A double ended yard takes up much more room than a stub ended, will hold less rolling stock for the same given area and generally would be used for making up consists from local areas, in/out and passing. If your plans include a yard switcher perhaps a combination of stub ended and double ended might suit your needs better.
The local CB&CNS yard is similar to this, as it's the last yard before interchange with CN. Traffic from the local area is gathered here and added to the mainline trains for the interchange.
In any case I'd leave at least the two lower tracks double ended and lengthen the inside ones and stub end them, just an idea.

Cheers Willis
 

jacon12

Member
CSX_road_slug said:
Jarrell,

That looks like an interesting design IMHO. Is there any chance you could also post a graphic of what the track in the lower right area would look like if your yard was NOT double-ended?
Ken, I wish I could post that photo but unfortunately my cad drawing skills are between nil and zero. A friend drew this one up for me. If I were to make it stub end only the yard tracks would be longer and extend into the 'loop' a bit further. I'm a little concerned that I won't have enough space for a passenger station if the yard gets any wider i.e. more tracks. The original idea was to have engine service facilities and maybe a turntable inside the 'loop' of track also.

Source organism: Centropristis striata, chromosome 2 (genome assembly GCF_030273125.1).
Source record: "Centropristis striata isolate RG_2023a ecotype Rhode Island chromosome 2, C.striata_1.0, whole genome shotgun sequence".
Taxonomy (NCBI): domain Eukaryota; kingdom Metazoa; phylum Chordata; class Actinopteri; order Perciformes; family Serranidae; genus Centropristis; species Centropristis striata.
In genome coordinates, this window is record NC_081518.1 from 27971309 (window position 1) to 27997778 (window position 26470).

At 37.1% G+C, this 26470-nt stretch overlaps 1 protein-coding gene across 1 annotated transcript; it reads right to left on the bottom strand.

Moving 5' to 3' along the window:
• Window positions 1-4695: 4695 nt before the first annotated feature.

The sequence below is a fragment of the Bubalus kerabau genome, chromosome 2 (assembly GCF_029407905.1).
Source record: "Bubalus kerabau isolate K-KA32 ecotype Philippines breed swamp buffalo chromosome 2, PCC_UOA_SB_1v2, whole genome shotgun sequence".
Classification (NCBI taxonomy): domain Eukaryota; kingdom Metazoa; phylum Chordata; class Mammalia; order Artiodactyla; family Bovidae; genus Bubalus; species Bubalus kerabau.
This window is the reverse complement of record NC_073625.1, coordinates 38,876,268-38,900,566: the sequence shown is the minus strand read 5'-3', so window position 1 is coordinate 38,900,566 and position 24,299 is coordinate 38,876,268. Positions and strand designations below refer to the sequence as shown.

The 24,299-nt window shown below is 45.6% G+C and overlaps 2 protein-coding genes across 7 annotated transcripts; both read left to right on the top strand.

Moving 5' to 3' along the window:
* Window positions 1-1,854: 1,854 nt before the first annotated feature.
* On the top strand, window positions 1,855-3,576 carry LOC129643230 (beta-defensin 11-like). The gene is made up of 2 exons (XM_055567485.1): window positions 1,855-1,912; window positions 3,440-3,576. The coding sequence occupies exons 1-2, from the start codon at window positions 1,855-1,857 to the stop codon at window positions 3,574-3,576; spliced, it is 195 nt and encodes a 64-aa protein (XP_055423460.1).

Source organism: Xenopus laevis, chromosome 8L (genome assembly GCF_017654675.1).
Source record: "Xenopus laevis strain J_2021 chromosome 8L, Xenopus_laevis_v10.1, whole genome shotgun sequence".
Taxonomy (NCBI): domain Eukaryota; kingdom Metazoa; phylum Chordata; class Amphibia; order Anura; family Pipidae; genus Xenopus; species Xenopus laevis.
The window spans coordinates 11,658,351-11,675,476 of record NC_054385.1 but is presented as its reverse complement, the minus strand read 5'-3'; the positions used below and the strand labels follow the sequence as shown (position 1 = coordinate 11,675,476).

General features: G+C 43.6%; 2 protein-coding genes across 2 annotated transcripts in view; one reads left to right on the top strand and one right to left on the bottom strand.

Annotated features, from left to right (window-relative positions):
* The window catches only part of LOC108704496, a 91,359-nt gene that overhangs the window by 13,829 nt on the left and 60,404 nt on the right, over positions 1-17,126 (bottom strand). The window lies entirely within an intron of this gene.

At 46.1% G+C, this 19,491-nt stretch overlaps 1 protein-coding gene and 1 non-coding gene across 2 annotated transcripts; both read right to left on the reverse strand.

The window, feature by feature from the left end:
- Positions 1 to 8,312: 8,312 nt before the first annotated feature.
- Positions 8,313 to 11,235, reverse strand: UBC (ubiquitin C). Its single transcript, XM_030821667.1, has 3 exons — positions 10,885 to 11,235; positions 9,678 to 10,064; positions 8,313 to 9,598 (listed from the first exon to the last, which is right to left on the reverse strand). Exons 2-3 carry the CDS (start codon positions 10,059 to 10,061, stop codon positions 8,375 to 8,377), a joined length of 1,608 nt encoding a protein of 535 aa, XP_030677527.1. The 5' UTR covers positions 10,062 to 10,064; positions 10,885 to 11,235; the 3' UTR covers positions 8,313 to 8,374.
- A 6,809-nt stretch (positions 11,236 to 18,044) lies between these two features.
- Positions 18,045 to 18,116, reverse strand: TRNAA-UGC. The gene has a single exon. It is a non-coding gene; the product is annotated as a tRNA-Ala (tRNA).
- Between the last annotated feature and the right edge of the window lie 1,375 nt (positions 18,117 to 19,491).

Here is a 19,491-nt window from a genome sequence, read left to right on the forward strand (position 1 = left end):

Anyway, I would make the yard tracks longer than shown here.
Jarrell
 

jacon12

Member
CBCNSfan said:
Wow!! and I thought we were discussing something like a 4 by 8.
There are some much better track planners than I am, and hopefully they'll jump in with some ideas pro and con.
Why do you plan to have trains in one direction only?
Other than that,
If you are going to have more than one train in the yard at the same time then at least two tracks should be double ended.